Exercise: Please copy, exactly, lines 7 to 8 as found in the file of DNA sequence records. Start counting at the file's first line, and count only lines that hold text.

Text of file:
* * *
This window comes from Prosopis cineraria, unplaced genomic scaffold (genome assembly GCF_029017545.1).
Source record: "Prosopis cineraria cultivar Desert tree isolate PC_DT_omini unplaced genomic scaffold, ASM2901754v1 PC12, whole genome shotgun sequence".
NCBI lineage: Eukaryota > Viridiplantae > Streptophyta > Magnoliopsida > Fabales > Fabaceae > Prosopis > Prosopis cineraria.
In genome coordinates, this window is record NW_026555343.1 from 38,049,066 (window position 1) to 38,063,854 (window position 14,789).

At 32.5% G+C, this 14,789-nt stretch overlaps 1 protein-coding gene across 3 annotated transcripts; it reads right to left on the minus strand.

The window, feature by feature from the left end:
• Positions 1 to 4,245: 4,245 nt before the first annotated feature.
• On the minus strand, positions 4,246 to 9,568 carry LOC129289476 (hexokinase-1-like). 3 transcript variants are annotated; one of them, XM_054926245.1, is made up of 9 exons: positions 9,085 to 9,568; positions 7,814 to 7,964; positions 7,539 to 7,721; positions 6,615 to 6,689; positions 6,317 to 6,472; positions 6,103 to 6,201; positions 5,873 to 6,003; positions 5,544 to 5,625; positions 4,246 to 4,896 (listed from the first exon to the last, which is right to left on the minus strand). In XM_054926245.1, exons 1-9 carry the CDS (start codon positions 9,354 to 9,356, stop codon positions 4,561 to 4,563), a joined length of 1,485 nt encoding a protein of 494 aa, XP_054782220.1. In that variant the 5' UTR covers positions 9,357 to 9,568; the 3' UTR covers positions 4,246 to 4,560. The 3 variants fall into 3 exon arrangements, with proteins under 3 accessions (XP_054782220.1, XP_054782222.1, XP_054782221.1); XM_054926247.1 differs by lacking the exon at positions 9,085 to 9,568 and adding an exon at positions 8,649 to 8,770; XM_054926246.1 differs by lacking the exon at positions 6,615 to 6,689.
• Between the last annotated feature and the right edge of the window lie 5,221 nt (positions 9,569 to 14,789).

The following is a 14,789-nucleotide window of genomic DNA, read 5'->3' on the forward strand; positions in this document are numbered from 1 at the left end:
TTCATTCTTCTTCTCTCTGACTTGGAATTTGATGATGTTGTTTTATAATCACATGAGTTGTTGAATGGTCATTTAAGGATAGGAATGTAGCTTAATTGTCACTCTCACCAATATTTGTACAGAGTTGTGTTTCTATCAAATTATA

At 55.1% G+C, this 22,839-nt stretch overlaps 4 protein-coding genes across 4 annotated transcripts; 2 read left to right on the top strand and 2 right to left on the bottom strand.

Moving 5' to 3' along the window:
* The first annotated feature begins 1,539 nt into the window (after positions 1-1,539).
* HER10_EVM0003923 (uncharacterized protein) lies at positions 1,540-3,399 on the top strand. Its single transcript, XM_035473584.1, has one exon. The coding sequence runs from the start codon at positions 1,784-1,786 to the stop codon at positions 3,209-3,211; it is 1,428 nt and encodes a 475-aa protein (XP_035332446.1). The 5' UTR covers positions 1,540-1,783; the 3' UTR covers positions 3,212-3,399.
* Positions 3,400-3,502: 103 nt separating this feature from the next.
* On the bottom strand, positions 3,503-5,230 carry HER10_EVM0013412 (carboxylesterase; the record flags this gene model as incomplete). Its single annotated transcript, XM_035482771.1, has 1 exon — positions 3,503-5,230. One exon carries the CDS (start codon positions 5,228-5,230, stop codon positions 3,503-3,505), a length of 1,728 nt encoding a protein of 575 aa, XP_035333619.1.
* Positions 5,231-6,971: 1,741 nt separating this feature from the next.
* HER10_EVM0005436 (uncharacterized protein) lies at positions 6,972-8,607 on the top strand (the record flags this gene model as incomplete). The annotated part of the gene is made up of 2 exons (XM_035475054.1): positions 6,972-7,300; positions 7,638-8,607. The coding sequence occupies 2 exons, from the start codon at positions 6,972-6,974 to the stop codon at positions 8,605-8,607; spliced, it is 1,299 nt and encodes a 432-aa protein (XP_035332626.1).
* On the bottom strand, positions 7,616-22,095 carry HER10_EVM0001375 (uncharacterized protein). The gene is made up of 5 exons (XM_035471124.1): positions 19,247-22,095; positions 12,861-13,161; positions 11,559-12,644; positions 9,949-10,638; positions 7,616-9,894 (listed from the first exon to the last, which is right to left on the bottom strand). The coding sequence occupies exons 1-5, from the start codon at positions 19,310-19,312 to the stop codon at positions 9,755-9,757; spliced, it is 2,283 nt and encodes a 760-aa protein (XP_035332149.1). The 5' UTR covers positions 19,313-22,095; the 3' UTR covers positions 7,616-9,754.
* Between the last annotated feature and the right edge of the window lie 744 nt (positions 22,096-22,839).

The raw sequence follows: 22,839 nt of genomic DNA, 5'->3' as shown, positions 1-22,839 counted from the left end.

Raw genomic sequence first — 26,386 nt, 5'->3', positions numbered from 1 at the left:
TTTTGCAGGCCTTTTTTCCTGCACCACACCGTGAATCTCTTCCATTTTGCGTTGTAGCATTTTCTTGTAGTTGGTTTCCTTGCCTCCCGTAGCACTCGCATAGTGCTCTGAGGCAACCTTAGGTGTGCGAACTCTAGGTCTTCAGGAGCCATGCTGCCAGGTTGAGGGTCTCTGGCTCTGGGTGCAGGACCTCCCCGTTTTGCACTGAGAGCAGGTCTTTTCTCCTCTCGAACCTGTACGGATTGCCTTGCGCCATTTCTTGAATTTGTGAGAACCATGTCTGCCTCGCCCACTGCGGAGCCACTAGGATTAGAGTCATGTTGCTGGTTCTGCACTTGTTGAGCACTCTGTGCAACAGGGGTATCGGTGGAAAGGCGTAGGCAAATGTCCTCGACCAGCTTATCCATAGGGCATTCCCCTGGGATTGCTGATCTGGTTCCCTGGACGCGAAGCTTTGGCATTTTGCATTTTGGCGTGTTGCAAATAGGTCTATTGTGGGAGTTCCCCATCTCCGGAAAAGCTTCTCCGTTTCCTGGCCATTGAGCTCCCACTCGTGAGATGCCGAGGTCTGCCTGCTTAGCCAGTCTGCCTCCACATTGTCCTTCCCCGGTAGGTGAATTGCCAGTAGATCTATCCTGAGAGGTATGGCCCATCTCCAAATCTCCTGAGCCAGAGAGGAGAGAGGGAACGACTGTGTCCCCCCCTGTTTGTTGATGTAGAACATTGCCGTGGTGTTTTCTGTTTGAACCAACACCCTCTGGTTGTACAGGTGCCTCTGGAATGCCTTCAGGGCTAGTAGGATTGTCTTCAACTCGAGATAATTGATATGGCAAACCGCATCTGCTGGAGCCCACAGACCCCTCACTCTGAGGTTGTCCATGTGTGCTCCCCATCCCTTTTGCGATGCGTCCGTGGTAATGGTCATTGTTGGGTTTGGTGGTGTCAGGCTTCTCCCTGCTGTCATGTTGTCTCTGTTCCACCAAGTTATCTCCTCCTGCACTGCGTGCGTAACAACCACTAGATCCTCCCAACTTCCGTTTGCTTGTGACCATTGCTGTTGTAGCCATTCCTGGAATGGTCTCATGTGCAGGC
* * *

• Positions 1 to 4,245: 4,245 nt before the first annotated feature.
• On the minus strand, positions 4,246 to 9,568 carry LOC129289476 (hexokinase-1-like). 3 transcript variants are annotated; one of them, XM_054926245.1, is made up of 9 exons: positions 9,085 to 9,568; positions 7,814 to 7,964; positions 7,539 to 7,721; positions 6,615 to 6,689; positions 6,317 to 6,472; positions 6,103 to 6,201; positions 5,873 to 6,003; positions 5,544 to 5,625; positions 4,246 to 4,896 (listed from the first exon to the last, which is right to left on the minus strand). In XM_054926245.1, exons 1-9 carry the CDS (start codon positions 9,354 to 9,356, stop codon positions 4,561 to 4,563), a joined length of 1,485 nt encoding a protein of 494 aa, XP_054782220.1. In that variant the 5' UTR covers positions 9,357 to 9,568; the 3' UTR covers positions 4,246 to 4,560. The 3 variants fall into 3 exon arrangements, with proteins under 3 accessions (XP_054782220.1, XP_054782222.1, XP_054782221.1); XM_054926247.1 differs by lacking the exon at positions 9,085 to 9,568 and adding an exon at positions 8,649 to 8,770; XM_054926246.1 differs by lacking the exon at positions 6,615 to 6,689.